ALEXANDRA LEAVING by LEONARD COHEN Story by Vin Maskell

//ALEXANDRA LEAVING by LEONARD COHEN Story by Vin Maskell

ALEXANDRA LEAVING by LEONARD COHEN Story by Vin Maskell

Vin Maskell
Home, Melbourne, 2002

For my wife’s sister

It was a restless, fitful time. At one or two or three in the morning I’d carefully ease out of bed and head for the loungeroom, well away from the sleeping family.

I’d turn on the telly, hoping for distraction. But at those hours there’s little to focus, let alone hold, your attention. Each channel was more or less the same: infomercials for household gadgets: kitchen accessories, exercisers, and the like. Phone numbers would flash on the screen, voiceovers would exhort viewers to buy now now now.

But one station seemed to be regularly screening a program that was part-music video, part-documentary, part-infomercial. I never caught the entire program from top to tail in those restless weeks but I caught enough glimpses of Leonard Cohen, his mentor Kyozan Joshu Roshi, his co-writer Sharon Robinson and some songs to go back to bed and finally fall asleep, with the realisation that there was a new album to buy.

I played Ten New Songs (yes, that’s what it’s called) at bedtime, 10pm or so, turning on the CD player and then switching off the bedside lamp. Day for night. Light for dark. Sound for music. As the rest of the family washed dishes or ignored homework or practised piano, I turned my ‘good’ ear to the little bedside stereo.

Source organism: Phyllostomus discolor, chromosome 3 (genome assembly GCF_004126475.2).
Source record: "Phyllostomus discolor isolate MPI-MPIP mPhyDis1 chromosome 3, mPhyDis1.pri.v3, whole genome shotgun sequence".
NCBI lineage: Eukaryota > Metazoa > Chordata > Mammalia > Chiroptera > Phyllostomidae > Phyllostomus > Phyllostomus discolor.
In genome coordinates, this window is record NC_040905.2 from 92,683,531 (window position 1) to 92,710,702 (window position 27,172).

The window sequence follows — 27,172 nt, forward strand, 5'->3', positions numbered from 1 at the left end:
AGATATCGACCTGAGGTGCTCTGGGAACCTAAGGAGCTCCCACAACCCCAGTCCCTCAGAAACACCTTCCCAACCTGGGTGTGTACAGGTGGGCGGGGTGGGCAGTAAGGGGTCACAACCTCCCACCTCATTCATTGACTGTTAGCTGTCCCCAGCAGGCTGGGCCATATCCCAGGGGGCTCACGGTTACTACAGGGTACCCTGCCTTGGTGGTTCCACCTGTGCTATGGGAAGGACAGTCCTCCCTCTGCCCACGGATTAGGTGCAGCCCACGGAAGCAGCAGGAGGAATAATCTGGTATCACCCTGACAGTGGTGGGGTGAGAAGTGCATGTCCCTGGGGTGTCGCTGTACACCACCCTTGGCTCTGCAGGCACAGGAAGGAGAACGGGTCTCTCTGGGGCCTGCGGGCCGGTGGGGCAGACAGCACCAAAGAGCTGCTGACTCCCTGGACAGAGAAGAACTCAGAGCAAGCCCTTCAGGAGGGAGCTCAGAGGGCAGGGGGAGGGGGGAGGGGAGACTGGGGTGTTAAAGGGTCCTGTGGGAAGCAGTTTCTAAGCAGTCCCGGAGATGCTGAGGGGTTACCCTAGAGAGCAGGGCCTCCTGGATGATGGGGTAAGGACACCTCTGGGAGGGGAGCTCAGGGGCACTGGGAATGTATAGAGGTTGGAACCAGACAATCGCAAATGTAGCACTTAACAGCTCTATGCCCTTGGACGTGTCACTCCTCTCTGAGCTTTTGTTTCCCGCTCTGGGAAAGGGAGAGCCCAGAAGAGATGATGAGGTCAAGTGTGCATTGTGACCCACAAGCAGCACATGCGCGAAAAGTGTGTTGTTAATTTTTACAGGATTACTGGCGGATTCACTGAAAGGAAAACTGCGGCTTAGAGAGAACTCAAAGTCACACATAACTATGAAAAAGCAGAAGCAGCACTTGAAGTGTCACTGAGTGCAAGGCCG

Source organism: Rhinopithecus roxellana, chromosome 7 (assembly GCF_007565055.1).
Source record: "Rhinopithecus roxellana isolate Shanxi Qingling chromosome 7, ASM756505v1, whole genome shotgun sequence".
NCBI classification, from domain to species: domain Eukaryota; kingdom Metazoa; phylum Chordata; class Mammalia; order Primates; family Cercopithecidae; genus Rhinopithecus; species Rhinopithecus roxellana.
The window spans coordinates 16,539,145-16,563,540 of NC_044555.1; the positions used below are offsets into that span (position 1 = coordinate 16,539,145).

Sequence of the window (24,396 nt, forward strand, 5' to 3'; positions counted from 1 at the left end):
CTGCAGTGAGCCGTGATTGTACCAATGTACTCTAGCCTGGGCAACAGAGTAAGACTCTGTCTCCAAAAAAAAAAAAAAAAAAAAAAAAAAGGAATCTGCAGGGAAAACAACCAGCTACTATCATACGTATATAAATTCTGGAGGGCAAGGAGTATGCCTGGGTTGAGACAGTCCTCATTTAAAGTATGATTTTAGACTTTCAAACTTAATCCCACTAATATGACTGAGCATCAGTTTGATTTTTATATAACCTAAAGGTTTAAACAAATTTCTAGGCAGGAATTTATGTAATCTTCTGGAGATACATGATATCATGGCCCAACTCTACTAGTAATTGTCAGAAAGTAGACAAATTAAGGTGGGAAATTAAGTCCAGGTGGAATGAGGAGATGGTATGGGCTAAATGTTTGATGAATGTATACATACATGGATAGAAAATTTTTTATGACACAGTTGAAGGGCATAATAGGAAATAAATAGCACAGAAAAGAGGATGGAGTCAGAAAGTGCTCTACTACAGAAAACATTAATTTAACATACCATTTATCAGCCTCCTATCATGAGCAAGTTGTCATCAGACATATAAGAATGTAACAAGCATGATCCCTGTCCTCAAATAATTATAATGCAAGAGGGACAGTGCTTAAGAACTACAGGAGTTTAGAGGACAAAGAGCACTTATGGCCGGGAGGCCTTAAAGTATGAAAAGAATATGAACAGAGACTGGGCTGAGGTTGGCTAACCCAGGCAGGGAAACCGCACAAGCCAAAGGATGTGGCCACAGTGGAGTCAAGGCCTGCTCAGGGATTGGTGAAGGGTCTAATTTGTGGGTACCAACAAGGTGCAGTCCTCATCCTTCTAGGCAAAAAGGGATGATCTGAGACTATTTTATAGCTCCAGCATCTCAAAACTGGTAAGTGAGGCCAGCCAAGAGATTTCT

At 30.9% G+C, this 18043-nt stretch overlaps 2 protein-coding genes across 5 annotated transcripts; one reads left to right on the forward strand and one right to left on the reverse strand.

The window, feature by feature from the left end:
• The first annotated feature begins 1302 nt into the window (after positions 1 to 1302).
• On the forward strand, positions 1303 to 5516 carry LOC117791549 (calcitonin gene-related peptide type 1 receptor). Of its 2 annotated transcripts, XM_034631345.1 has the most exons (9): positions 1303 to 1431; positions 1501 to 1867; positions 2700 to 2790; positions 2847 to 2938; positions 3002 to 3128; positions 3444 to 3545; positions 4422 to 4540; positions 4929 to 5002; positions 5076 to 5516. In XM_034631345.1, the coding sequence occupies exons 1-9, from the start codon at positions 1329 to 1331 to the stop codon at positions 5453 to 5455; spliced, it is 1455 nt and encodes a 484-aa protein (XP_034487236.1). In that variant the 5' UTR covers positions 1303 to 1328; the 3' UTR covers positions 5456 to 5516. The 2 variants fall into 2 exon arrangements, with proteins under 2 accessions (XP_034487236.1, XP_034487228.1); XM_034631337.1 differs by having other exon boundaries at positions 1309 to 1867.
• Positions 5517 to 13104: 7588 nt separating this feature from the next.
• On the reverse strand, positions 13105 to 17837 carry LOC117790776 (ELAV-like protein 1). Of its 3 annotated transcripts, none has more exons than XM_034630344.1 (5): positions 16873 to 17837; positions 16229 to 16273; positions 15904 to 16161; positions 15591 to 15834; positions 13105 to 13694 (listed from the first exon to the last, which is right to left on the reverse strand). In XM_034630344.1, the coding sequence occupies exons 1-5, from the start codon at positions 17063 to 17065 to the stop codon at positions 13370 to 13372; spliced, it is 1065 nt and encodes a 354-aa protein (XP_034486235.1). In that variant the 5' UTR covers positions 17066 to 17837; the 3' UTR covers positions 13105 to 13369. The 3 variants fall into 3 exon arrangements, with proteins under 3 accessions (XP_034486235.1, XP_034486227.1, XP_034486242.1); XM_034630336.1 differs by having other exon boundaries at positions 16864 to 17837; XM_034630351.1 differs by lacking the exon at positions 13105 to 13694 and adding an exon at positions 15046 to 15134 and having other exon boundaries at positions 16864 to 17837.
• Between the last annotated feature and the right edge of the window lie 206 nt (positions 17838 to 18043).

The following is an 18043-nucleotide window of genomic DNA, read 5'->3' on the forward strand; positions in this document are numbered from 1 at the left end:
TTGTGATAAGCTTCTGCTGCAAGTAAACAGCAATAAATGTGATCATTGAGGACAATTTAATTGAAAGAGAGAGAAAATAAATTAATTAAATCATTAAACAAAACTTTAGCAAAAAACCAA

At first I thought the arrangements for many of the songs too synthetic, too – well, as it says in the liner notes – programmed. (‘All tracks arranged, programmed, and performed by Sharon Robinson.’). But grounded in Cohen’s gravity, the songs became my lullabies. Restless became restful.

One song in particular caught my attention: Alexandra Leaving. Track 7. There is a lilt to it, a gentle sway, a reassurance, a gentleness.

Suddenly the night has grown colder
The god of love preparing to depart
Alexandra hoisted on his shoulder
They slip between the sentries of the heart…

I listened to Ten New Songs for a few months in the dark, crossing the border between awake and asleep. I always started the CD at track 1, In My Secret Life, and hoped I’d still be awake for track 7.

And you who had the honour of her evening
And by the honour had your own restored
Say goodbye to Alexandra leaving
Alexandra leaving with her lord

I can’t be sure what it all really means but lyrics, like life, are not always cut and dried. That’s the beauty of art, including song. I make no claim to be a Cohen scholar. The lyrics are apparently adapted from a poem by a 19th century Greek poet, Constantine P Cafavy. At a very simple level Alexandra Leaving is about departure – apt for a listener heading , now calmly, into the veil and the valley of solid sleep.

A decade or so ago I was chatting with my wife’s sister Jan, who had taken me to see Cohen in concert in 1985, and learnt that she had come across Ten New Songs via late night TV. Unable to sleep she too turned on the telly in the restless, fitful hours.

After Jan died in June 2016 her family, including my wife, sifted through Jan’s belongings. There was some early Cohen amidst the vinyl and CDs and iPods but not, as far as could be told, Ten New Songs.

The kitchen cupboards, though, were not short of gadgets and machines and accessories possibly bought via infomercials. We deal with the dark in whatever way we can.

It’s not a trick, your senses all deceiving
A fitful dream, the morning will exhaust
Say goodbye to Alexandra leaving
Then say goodbye to Alexandra lost.